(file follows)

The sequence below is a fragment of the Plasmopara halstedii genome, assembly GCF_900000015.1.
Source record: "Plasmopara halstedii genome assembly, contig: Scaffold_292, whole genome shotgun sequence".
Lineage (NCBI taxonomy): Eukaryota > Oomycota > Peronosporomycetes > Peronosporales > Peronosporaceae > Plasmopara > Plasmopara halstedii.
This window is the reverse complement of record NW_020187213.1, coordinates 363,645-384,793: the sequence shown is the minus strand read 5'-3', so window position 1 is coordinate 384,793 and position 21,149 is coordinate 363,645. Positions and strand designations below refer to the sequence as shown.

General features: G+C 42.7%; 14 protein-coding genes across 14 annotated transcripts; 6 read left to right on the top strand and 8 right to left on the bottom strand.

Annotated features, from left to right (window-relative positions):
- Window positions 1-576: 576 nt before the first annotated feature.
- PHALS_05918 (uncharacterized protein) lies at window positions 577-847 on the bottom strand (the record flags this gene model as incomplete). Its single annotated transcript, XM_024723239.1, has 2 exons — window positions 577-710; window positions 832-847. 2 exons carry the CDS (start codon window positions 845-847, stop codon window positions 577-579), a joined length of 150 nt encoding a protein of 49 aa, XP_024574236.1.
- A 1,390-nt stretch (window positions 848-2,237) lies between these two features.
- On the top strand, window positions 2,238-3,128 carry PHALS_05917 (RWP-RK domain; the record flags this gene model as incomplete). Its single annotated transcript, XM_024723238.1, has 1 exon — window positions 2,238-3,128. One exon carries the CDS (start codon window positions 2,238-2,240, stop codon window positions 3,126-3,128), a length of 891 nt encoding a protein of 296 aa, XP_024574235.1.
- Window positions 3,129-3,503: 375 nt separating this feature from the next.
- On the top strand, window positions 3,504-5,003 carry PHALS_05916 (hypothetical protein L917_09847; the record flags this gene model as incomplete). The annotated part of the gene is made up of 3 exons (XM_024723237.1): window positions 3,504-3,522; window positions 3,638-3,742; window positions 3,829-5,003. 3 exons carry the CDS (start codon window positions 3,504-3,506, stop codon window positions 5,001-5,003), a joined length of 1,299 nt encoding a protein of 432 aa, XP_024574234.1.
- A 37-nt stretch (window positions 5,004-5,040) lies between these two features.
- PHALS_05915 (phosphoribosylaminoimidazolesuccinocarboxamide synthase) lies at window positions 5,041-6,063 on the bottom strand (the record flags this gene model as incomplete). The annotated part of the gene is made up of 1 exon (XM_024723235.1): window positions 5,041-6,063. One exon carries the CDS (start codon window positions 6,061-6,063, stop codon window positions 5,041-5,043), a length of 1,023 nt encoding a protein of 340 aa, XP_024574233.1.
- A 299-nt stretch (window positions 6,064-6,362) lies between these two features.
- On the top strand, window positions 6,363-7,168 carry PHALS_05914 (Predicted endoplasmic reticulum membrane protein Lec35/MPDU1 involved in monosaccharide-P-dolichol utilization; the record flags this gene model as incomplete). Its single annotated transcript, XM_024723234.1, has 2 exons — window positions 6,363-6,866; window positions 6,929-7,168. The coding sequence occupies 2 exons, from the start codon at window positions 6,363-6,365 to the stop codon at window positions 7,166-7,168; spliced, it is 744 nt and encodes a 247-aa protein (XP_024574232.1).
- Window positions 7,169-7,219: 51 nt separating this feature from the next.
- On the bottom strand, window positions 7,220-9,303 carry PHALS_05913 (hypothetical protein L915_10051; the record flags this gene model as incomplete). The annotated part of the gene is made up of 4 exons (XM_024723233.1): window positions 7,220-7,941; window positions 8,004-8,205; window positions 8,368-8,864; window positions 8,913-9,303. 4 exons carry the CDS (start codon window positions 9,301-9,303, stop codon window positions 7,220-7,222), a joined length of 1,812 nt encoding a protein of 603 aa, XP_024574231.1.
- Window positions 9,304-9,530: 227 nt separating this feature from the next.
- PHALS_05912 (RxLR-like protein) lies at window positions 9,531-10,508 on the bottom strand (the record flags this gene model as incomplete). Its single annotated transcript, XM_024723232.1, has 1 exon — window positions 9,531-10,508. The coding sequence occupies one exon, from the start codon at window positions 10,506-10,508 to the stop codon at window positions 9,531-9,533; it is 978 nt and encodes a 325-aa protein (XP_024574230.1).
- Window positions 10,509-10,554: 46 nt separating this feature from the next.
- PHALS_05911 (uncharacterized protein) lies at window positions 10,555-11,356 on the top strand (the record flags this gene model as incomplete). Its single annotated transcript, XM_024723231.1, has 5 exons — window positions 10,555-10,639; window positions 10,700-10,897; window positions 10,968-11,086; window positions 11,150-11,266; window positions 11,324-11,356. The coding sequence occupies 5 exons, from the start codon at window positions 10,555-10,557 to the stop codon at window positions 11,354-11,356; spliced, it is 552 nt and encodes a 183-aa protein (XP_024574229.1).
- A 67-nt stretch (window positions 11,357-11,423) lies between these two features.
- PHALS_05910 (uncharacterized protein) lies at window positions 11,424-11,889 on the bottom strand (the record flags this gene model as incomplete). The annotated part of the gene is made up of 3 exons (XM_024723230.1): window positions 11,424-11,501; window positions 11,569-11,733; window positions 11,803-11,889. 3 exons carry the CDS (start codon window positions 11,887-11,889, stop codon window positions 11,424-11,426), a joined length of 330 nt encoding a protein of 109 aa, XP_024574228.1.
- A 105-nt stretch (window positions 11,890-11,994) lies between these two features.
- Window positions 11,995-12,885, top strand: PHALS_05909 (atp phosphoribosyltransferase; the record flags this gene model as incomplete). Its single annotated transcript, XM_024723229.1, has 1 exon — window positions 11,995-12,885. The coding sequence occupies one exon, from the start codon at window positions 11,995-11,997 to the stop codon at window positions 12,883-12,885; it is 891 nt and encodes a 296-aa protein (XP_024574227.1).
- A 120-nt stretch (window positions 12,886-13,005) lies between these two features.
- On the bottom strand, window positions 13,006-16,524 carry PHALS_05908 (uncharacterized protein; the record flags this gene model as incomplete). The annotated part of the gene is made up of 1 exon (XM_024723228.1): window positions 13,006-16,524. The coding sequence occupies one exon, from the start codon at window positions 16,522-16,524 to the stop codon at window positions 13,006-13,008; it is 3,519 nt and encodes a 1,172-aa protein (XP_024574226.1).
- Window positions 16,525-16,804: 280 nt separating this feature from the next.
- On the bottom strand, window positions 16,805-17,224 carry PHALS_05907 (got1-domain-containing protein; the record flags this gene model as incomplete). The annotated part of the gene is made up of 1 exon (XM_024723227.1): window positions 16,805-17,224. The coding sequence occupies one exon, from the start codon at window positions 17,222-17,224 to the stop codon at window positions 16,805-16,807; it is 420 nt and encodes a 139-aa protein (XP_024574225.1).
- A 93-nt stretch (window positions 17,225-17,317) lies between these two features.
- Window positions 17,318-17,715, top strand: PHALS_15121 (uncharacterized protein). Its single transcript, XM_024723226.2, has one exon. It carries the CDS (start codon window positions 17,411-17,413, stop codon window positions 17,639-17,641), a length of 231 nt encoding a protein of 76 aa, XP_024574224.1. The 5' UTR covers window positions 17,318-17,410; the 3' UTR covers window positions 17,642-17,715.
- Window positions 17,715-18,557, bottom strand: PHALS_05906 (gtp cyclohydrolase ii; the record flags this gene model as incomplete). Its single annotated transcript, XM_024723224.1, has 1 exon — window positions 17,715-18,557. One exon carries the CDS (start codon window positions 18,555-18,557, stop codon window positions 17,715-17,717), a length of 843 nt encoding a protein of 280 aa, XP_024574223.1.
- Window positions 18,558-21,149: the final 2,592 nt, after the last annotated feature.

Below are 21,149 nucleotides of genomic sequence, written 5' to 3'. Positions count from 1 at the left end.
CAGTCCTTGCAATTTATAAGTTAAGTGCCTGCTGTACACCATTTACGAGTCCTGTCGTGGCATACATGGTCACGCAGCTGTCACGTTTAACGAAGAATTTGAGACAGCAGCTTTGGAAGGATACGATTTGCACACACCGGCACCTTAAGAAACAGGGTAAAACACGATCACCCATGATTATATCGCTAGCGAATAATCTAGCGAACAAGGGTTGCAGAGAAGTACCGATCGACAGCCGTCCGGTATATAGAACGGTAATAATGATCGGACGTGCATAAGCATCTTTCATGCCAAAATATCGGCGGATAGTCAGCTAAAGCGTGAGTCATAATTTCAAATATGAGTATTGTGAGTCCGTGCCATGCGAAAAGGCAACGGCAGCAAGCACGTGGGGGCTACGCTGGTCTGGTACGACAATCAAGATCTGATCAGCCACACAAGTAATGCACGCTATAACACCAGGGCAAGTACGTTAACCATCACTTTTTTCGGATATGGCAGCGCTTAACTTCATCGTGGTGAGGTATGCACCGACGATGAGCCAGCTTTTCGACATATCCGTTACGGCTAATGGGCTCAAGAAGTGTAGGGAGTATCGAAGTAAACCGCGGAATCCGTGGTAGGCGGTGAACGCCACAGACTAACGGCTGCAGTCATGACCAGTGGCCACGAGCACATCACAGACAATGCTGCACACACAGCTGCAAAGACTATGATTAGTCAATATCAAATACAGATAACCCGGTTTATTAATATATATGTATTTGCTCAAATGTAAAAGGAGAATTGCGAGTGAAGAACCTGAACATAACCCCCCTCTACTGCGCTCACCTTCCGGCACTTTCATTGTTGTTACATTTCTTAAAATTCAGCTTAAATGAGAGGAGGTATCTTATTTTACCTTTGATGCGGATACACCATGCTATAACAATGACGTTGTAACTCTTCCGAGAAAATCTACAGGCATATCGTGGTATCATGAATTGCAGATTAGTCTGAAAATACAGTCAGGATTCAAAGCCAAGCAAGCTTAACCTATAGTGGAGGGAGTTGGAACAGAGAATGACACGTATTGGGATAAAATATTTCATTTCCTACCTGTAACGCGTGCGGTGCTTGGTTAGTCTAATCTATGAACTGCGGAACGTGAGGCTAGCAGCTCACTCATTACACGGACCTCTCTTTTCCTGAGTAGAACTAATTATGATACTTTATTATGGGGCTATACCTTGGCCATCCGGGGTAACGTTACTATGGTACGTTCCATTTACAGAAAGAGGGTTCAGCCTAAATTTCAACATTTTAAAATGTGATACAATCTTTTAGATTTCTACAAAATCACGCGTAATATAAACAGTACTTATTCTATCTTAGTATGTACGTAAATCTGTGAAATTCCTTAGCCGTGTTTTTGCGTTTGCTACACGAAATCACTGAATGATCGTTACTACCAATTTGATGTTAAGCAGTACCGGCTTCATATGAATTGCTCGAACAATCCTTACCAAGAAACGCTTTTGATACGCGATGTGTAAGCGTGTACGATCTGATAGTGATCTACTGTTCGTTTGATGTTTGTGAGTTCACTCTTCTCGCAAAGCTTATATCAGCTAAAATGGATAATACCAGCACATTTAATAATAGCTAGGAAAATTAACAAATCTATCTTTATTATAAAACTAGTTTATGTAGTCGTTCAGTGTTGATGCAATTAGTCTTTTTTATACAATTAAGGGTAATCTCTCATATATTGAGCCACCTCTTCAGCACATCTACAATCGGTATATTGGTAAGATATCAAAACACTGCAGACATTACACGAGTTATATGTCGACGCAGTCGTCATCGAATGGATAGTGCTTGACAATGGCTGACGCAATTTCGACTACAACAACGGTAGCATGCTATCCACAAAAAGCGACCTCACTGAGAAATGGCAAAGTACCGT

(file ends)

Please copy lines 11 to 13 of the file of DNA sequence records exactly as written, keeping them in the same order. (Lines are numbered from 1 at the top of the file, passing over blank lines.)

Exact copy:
- Window positions 3,129-3,503: 375 nt separating this feature from the next.
- On the top strand, window positions 3,504-5,003 carry PHALS_05916 (hypothetical protein L917_09847; the record flags this gene model as incomplete). The annotated part of the gene is made up of 3 exons (XM_024723237.1): window positions 3,504-3,522; window positions 3,638-3,742; window positions 3,829-5,003. 3 exons carry the CDS (start codon window positions 3,504-3,506, stop codon window positions 5,001-5,003), a joined length of 1,299 nt encoding a protein of 432 aa, XP_024574234.1.
- A 37-nt stretch (window positions 5,004-5,040) lies between these two features.